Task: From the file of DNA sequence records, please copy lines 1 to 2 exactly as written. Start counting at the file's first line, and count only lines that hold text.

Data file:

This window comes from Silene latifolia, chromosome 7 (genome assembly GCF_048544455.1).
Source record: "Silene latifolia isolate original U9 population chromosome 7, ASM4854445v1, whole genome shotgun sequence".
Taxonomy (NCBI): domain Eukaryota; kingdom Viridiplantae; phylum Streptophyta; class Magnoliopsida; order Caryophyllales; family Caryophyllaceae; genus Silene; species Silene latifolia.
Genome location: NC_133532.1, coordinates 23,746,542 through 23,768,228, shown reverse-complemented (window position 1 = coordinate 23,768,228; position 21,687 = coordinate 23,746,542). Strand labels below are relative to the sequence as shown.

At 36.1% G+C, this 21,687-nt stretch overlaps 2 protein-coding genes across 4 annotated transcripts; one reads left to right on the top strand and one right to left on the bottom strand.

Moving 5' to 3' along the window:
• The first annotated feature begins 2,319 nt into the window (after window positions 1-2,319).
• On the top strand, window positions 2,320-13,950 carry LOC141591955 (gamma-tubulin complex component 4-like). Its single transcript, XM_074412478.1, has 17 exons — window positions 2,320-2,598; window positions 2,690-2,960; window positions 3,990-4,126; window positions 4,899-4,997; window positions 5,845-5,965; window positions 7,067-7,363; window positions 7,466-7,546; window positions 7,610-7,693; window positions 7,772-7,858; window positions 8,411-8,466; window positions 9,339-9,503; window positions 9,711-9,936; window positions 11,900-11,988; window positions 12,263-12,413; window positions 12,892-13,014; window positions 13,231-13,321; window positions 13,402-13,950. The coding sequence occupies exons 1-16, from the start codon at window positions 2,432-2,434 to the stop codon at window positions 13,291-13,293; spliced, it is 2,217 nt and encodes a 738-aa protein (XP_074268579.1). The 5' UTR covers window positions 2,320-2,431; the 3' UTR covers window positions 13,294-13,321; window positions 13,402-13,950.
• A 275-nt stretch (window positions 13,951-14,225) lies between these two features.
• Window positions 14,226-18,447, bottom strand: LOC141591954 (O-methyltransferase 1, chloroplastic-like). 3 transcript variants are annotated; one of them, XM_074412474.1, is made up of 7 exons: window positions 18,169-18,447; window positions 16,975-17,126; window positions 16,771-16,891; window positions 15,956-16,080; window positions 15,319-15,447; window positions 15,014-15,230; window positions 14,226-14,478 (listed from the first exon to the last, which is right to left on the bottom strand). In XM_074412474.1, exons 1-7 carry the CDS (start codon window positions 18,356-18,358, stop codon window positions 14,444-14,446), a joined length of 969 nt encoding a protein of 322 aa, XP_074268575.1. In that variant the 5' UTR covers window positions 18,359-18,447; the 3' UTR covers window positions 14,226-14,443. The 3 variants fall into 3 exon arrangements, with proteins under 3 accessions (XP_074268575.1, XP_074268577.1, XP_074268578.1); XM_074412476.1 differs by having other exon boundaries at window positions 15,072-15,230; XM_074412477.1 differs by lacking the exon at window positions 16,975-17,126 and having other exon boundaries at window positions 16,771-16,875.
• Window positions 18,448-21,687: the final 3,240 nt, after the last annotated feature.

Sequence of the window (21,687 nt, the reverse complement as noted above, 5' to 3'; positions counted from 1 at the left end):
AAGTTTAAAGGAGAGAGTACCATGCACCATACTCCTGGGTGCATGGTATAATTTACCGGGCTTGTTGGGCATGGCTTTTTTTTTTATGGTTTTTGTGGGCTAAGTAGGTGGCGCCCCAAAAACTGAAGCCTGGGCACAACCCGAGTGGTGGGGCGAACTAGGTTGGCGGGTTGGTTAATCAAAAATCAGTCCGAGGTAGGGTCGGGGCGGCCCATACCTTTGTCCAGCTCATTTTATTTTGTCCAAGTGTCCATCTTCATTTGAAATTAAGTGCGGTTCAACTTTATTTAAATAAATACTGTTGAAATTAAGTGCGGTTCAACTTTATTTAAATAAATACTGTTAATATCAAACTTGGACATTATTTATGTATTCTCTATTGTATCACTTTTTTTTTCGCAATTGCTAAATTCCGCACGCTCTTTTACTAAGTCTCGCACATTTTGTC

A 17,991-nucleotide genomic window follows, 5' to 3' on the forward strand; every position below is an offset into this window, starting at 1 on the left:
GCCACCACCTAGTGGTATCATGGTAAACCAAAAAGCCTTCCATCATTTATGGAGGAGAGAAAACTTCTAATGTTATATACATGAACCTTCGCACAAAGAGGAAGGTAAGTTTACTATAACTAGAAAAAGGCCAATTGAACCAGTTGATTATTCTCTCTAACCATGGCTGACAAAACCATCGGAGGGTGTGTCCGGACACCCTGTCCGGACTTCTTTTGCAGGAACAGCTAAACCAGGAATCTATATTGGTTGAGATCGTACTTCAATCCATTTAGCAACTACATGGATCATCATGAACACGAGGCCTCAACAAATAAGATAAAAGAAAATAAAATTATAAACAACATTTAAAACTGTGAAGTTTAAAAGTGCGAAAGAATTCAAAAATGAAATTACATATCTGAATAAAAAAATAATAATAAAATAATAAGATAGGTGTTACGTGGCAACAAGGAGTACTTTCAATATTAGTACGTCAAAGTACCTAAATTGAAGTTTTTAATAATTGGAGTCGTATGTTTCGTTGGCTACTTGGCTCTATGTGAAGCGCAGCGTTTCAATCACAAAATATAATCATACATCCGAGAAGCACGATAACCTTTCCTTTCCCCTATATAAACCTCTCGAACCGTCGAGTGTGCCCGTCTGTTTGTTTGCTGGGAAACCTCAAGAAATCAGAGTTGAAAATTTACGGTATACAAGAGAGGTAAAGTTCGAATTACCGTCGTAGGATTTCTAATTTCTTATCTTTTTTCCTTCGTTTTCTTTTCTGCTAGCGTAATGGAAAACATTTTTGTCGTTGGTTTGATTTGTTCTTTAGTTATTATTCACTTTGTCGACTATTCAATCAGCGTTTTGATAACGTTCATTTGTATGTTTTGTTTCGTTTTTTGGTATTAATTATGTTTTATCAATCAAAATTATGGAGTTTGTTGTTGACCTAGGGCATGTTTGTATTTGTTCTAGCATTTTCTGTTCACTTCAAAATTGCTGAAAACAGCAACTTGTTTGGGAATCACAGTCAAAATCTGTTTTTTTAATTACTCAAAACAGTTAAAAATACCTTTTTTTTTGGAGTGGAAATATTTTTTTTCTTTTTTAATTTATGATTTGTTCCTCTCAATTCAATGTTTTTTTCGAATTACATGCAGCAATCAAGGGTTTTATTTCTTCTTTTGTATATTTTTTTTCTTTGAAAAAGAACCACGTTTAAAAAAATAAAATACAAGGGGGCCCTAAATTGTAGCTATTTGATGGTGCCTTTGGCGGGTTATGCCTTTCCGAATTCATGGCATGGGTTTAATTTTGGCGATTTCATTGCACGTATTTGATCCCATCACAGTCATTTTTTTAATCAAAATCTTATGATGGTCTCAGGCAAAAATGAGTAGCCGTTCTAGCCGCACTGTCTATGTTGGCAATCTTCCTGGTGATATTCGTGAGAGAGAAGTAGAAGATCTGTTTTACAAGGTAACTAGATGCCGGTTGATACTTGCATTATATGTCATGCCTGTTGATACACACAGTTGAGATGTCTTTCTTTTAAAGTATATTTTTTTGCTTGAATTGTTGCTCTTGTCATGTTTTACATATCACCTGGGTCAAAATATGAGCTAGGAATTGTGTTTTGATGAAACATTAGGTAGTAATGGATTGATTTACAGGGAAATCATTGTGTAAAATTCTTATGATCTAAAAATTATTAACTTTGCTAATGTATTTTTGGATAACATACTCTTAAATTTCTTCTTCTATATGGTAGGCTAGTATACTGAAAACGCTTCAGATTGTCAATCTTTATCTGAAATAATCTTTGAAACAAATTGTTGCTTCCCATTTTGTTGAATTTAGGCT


This window comes from Silene latifolia, chromosome 7 (genome assembly GCF_048544455.1).
Source record: "Silene latifolia isolate original U9 population chromosome 7, ASM4854445v1, whole genome shotgun sequence".